Ingredients:

4 Tbsp butter

2 medium-size leeks, white and light green part only

3 cloves garlic, minced

2 lbs yellow potatoes, peeled and cut into roughly 1 ½ in pieces

2 cups less-sodium chicken broth or water

2 cups whole milk

salt and pepper to taste

garnishes: crumbled crispy bacon, shredded sharp cheddar cheese, chopped chives

This is what happens when you photograph on the floor.

A word about leeks: Cut off the root end of the leek and then cut again between the light green portion and the dark green stalk. Discard the dark green stalk, and peel off the outer layer of the remaining white/light green portion of the leek (The outer layer can get tough). Slice the leek into quarters lengthwise and then dice them. Also, they are diiiirty. They can have sand & grit trapped inside the little rings, which is not the flavor of soup we’re shooting for here, so I always swish the chopped leeks around in a bowl full of water to loosen any dirt before I lift out the leeks, leaving the dirt behind in the bottom of the bowl.

In a large pot (6 qt is the size I used), melt the butter over medium heat, then add the leeks. The goal is to soften them, not brown them, so turn the heat to medium-low. Add the minced garlic and stirring occasionally, continue to cook the leeks until soft, about 10-15 minutes.

Add the potatoes and the chicken broth or water and some salt (I added 1 tsp kosher salt at this stage), and turn up the heat again to medium so the liquid starts to come to a boil before you turn it back down to medium-low so the soup will simmer rather than boil. Simmer for 20-25 minutes, or until the potatoes are soft. I like to have soups with at least some texture to them, so I don’t puree this soup; rather, I use my potato masher to mash it up until it reaches a thicker consistency with small pieces of potato still visible.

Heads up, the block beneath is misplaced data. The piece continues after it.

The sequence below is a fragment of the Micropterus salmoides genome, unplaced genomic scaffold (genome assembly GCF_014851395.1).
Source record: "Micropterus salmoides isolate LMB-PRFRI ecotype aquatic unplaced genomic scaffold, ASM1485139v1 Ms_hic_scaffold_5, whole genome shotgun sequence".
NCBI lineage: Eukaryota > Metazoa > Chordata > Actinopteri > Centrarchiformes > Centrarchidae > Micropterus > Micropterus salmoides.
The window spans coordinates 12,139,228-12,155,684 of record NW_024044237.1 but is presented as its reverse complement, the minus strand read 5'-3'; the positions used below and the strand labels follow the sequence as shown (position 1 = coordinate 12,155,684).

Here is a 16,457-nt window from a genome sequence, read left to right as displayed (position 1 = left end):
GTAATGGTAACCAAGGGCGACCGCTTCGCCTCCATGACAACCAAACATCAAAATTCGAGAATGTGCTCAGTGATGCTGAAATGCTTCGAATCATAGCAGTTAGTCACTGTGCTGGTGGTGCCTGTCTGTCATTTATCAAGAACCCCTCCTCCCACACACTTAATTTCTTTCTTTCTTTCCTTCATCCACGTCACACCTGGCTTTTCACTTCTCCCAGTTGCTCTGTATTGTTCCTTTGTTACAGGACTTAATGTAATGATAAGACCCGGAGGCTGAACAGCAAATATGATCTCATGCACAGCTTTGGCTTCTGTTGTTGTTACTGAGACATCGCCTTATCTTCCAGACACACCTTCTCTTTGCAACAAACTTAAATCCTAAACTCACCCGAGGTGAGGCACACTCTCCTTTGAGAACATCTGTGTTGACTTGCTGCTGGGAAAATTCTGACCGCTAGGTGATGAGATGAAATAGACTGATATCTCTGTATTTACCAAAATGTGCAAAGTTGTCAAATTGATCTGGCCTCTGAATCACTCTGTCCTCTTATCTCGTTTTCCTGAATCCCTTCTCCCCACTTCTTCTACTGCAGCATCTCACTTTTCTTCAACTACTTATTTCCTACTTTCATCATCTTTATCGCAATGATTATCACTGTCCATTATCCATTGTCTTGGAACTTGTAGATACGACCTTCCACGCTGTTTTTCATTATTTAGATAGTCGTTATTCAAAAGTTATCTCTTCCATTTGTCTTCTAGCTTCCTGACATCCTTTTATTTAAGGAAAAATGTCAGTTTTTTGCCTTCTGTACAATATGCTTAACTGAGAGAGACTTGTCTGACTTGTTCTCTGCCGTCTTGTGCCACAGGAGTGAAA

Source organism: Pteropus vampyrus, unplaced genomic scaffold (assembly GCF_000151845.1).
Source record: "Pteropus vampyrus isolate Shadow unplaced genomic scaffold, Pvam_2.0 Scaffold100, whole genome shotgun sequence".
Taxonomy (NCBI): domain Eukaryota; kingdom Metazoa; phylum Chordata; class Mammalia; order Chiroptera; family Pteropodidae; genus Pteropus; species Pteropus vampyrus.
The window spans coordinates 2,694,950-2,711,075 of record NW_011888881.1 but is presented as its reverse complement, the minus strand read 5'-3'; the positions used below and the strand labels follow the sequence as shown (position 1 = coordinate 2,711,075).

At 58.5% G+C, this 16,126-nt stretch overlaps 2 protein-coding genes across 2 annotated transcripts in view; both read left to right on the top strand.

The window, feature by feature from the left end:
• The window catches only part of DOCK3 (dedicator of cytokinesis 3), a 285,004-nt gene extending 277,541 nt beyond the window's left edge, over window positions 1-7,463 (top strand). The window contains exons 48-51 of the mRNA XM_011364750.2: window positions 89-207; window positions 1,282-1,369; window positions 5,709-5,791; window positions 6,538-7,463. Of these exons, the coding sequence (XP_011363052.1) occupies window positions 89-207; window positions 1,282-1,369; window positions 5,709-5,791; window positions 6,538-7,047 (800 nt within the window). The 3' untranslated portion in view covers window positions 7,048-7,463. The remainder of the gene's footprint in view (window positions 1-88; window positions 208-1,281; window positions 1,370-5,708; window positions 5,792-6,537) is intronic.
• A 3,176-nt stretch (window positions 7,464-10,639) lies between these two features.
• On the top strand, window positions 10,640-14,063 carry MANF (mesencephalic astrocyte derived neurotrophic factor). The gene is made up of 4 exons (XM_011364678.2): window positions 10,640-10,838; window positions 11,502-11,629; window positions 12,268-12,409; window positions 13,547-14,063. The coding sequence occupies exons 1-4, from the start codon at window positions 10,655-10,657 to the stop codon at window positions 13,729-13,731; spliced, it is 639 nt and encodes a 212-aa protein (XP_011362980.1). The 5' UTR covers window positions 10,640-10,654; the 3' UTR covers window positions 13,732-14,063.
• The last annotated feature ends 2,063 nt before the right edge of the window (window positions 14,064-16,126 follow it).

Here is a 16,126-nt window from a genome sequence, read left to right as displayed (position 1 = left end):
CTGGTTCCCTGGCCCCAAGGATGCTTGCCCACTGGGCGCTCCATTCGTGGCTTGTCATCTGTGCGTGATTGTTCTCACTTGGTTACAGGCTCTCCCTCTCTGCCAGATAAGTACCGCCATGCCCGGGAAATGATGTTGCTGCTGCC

Heat up the milk (either in a small saucepan or in a measuring cup in the microwave) until almost boiling. The reason for this is if you add cold milk to a very hot liquid, chances are high the milk will curdle. It won’t ruin the taste of your soup, but it will look a little funny. Add the milk to the pot, then add more salt to taste (I added about ½ tsp more) and a pinch or two of freshly ground black pepper.

Sprinkle the chopped chives on top.  Either eat it this way and be perfectly happy with it, or if you’re concerned it doesn’t have enough calories, top it with crumbled cooked bacon and/or shredded sharp cheddar. It’s ok, I won’t judge.

Warm Chickpea and Winter Squash Salad

I normally make this salad with butternut squash, but this time I made it with delicata squash. Why, you ask? Well, if you live in Portland long enough, chances are pretty good that you will know at least one person who quit whatever they were doing in Portland to try their hand at organic farming in rural Oregon. And when those said friends come to visit you, they try to make up for the distance with 10 pints of raspberries in the summer, or a large box full of delicata squash and pie pumpkins in the fall. So since I have a surplus of delicata squash hanging out in the guest bedroom, I decided to try putting them in this salad. Happily, delicata squash are much easier to cut than butternut squash, and because the peel is very thin and tender and it’s perfectly fine to eat it, you don’t even have to peel them!

Salad

2 medium delicata squash (about 2 ½ lbs), seeded, and cut into 1 ½-inch pieces

1 large garlic clove, pressed

½ tsp. ground allspice

2 Tbsp. olive oil

Salt to taste

2 (15-ounce) cans chickpeas, drained and rinsed

1/2 small red onion, finely chopped

¼ cup coarsely chopped cilantro leaves

Lemon-Tahini sauce

1 medium garlic clove, minced

1/4 cup lemon juice- I used 2 medium-sized lemons

1/3 cup well-stirred tahini

2 Tbsp water

3 Tbsp olive oil

Preheat the oven to 425 degrees Fahrenheit.

In a large bowl, combine the delicata squash, garlic, allspice, olive oil, and a pinch of salt. Mix together to evenly coat the squash pieces. Turn them out onto a baking sheet, and bake for 15-20 minutes, or until tender (but not smushy). Remove from the oven and cool.

Meanwhile, make the tahini-lemon sauce. In a small bowl, whisk together the garlic and lemon juice. Add the tahini, and whisk to blend. Add the water and olive oil, whisk well, and taste for seasoning. Since taste can be so subjective, don’t be afraid to add more tahini or lemon or oil and salt, to get it to your liking.

To assemble the salad, combine the squash, chickpeas, onion, and cilantro in a mixing bowl. Add tahini sauce and mix, careful not to break up the squash pieces. Taste again and adjust salt, and lemon or olive oil if needed.